FACTORY workers will be making life even sweeter after a major training drive at a Blackpool confectioner.
A total of 1,500 workers at Tangerine Confectionery on Clifton Road, Marton, the largest independent sweet manufacturer in Europe, had their skills brought up to date following a massive investment from temporary worker supplier Gap Personnel .
The firm is the sole supplier of staff to Tangerine Confectionery’s production sites and invested £25,000 in the major training programme.
The sweet company is one of the Fylde coast’s biggest success stories and produces many of the UK’s most well-known brands such as Barratt Sherbet Fountain, Princess Marshmallows, Taveners and Butterkist Popcorn.
Workers at the Blackpool site successfully completed new courses in food hygiene, with all the up-to-date techniques and practices needed for modern sweet production.
Mark Shortell, group HR manager for Tangerine Confectionery, said: “It is crucial our workers are fully skilled and up to date with the latest regulatory requirements and to have all this funded and managed by Gap was terrific for us.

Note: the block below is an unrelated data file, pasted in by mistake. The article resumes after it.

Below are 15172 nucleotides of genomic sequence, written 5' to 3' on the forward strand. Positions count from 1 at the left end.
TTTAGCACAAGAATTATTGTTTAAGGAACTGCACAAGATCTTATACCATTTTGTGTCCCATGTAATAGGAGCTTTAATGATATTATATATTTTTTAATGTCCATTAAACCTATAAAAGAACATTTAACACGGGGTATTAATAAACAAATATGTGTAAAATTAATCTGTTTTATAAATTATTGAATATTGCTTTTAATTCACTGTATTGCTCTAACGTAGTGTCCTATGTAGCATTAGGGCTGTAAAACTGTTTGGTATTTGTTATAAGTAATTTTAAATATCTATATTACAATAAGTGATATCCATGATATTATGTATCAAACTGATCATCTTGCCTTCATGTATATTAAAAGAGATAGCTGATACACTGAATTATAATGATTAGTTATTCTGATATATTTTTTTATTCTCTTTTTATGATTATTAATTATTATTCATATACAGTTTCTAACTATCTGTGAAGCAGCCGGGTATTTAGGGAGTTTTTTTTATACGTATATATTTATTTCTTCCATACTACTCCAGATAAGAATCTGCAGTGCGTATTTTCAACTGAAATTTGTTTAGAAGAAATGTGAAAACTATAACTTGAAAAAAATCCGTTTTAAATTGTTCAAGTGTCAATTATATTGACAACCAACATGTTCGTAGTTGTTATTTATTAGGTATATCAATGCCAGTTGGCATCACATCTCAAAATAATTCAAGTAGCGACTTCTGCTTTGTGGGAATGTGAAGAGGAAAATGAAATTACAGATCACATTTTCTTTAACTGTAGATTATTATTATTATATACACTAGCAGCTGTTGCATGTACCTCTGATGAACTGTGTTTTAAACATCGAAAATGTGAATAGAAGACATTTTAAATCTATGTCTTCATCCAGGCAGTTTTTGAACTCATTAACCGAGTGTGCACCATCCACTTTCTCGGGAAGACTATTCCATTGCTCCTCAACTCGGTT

“We have been very pleased with the results from the training programme provided.
“Gap looked after everything and worked very flexibly around us, enabling us to get on with doing what we do best.”
Gap Personnel provides a range of workers to Tangerine Confectionery’s seven sites. These include production operatives, warehouse operators and packers.
It also provides permanent workers including administrative workers, engineers and team leaders.
Operations director Emma Ceballos, added: “At Gap Personnel we add value through bespoke and flexible solutions and this includes training.
“We believe it is very important to provide bespoke training to our clients to ensure their workforce is fully skilled and complies with the latest health, safety and hygiene requirements.
“The training we provided for Tangerine, for new starters and refreshers for existing staff, was delivered at the various sites and the timings were flexible to ensure there was no disruption to production schedules and shift patterns.”